Although I’ve never knowingly ate it, I’ve got a feeling I’d like Brazilian beef. The folks down there have a rich ranching heritage and those Brazilian Carnival restaurants are delicious. The people at the USDA must have a hankering for it, since they announced last winter they wanted to open up the United States to imports of fresh beef from Brazil. Sounds like a fine idea—but there seems to be an odor rising from this proposal that may give it trouble passing the smell test.
This whole situation started in December of 2013. At that time the United States Department of Agriculture (USDA), which controls meat inspection for all meat consumed in the US, decided they wanted to open up imports of fresh beef from Brazil. On the surface this seems like a fine idea. The US is short on beef, this deal would promote free trade and we’d really like to be friends with the Brazilians because they seem like nice people to be around and all.
However, there’s a rank detail that is wafting up north. The problem is Brazil has with Foot and Mouth Disease (FMD). This is a disease that causes nasty ulcers on the feet and in the mouth of livestock. Is not dangerous to people, but spreads through a cattle herd like a cold through a college dorm during finals week.
Whenever a country has a FMD outbreak, every other nation immediately blacklists their meat products, making exporting meat impossible. The last time Brazil had an outbreak was 2006; not nearly long enough for us to feel safe that one of those nasty FMD bugs couldn’t make its way up to the good ol’ US of A on a fresh-never-frozen beef patty.
The prospect of importing an animal welfare and economically devastating pathogen prompted cattlemen to speak out against this change. Throughout the comment period, which closed April 22nd, individual ranchers and farmers as well as food safety scientists warned the USDA of the potential consequences of allowing the importation of Brazilian beef. Cattlemen requested the USDA keep the comment period open longer to allow for more discussion of this issue, but the USDA denied the request.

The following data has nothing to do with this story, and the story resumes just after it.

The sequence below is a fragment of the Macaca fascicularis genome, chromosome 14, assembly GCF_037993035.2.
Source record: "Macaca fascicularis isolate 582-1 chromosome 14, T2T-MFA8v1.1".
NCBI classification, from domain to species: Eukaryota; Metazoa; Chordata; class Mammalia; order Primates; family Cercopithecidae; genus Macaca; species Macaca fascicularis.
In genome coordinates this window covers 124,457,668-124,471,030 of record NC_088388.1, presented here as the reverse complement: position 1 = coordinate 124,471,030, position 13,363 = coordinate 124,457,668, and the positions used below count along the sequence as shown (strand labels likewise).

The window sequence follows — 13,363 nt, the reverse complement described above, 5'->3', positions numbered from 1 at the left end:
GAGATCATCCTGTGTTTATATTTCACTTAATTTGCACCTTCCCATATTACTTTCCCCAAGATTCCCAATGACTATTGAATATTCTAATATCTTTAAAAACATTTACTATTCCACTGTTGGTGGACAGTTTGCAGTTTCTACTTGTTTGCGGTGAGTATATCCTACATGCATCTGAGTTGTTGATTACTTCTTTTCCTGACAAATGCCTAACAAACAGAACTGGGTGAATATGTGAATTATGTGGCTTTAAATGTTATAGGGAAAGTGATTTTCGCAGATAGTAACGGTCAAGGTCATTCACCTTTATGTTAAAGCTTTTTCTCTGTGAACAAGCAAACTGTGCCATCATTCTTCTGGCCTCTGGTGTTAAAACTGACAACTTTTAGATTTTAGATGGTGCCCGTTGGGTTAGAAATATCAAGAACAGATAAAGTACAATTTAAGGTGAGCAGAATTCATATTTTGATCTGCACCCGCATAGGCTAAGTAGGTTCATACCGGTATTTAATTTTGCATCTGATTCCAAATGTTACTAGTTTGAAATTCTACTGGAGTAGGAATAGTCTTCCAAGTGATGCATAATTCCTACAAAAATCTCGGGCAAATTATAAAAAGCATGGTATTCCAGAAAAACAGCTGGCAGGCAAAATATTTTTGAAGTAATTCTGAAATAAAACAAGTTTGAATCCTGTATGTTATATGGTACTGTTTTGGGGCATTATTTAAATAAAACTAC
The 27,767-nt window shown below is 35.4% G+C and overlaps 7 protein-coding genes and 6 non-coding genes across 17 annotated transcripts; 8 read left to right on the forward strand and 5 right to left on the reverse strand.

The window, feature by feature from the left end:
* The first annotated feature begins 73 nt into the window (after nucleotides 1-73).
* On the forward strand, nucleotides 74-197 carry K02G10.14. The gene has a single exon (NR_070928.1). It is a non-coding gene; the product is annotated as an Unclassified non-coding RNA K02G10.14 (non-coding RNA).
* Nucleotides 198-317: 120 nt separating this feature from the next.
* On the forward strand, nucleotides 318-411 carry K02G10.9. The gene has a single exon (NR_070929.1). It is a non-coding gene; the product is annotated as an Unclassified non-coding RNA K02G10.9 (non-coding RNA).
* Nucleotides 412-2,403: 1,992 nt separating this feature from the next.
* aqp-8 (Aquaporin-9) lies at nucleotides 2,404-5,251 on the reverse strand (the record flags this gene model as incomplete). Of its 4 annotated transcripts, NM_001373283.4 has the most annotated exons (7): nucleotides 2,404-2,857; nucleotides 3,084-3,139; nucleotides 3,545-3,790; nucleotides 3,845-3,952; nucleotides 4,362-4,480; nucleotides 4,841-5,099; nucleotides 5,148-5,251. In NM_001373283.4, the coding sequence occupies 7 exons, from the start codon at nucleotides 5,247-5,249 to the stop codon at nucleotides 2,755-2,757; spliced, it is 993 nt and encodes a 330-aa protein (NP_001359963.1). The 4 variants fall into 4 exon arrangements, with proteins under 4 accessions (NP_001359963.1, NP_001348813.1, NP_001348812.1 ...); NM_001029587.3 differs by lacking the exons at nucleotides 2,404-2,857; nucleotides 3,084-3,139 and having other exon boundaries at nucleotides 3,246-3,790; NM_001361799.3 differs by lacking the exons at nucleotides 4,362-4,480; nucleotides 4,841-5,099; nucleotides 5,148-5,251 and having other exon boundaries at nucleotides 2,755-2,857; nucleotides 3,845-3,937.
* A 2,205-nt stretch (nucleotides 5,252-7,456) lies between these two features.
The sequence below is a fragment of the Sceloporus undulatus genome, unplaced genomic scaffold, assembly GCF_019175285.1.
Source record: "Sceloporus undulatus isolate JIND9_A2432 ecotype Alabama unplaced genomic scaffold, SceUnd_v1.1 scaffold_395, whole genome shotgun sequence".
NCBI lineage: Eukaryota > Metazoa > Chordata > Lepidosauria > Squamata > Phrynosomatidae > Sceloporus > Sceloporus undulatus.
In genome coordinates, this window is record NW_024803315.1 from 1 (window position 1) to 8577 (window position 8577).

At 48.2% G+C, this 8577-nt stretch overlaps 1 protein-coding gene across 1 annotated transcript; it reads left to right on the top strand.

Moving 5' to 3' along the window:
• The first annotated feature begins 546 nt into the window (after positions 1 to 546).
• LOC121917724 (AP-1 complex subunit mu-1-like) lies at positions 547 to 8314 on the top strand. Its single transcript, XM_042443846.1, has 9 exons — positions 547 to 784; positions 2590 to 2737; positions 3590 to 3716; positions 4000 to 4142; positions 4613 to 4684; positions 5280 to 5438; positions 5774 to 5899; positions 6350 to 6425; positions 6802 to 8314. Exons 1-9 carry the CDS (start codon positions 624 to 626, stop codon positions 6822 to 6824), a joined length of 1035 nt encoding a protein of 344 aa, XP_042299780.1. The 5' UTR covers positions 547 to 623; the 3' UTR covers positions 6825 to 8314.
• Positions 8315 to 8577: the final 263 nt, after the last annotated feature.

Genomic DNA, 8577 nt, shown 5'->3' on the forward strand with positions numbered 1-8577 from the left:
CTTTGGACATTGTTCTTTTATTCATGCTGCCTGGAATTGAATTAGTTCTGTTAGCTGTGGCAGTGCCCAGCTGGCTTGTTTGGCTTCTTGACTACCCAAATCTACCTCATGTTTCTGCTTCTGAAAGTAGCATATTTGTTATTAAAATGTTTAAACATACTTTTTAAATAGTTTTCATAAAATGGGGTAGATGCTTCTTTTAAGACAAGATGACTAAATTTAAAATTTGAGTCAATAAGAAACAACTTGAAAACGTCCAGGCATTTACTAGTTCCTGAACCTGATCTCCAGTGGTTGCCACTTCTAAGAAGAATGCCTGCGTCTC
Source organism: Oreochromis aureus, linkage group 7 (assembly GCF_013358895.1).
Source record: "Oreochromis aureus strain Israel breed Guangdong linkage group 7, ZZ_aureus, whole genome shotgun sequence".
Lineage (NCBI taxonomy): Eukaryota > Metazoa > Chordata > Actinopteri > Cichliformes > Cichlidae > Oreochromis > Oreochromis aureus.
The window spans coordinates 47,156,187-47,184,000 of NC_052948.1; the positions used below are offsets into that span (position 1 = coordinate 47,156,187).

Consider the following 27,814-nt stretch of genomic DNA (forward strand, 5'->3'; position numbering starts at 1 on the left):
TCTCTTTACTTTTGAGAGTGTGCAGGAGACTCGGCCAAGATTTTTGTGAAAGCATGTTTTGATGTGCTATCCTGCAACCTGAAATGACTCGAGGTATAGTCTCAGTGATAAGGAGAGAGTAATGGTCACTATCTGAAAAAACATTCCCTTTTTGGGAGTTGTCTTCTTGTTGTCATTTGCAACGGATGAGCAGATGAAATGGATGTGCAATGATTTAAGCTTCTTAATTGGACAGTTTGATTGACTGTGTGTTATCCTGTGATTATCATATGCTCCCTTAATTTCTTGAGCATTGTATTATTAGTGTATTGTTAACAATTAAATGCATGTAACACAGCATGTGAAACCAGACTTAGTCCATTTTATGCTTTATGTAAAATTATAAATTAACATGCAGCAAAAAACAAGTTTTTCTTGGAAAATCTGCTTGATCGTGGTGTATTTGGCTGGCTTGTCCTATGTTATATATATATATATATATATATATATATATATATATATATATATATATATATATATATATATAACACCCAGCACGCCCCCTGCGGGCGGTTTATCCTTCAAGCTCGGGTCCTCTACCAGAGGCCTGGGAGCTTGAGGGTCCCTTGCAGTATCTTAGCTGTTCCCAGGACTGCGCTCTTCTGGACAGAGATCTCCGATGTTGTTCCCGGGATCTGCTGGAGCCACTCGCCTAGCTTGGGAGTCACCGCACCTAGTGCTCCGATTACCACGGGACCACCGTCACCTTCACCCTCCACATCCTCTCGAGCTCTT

Then in May, a report was released by the USDA that showed Brazilian meat inspection standards were not up to American standards. This confirmed what American farmers and ranchers had been worried about the entire time. The worst part—the report was dated April 16th, six days before the comment period closed. Either the USDA was too inept to get a crucial report out in time for the public to view it, or it purposely hid the report until after the comment period.
One additional point in the report added a whole new concern. Some Brazilian harvest facilities were not removing all the Specified Risk Material, which is a term for the parts of the bovine body that could possibly contain the prion that causes Bovine Spongiform Encephalopathy (BSE). In the US, this is removed entirely and discarded so there is absolutely no risk of contamination. Since Brazil just had their second case of BSE in a home-raised, grass-fed animal, it raises another disease concern for Americans.
In short, this idea stinks. The fact that the USDA did not get this report out during the comment period is super fishy. I’m for free trade and harbor no ill will against Brazil, but if Brazilian beef is not inspected at the same standard as US beef then it shouldn’t be allowed in. If in the future Brazil can assure us their beef is pathogen free, then I’m for letting it in. But right now they cannot. On the smell test scale, this idea ranks equal with yesterday’s roadkill. I’m not going to pick it up and neither should the USDA.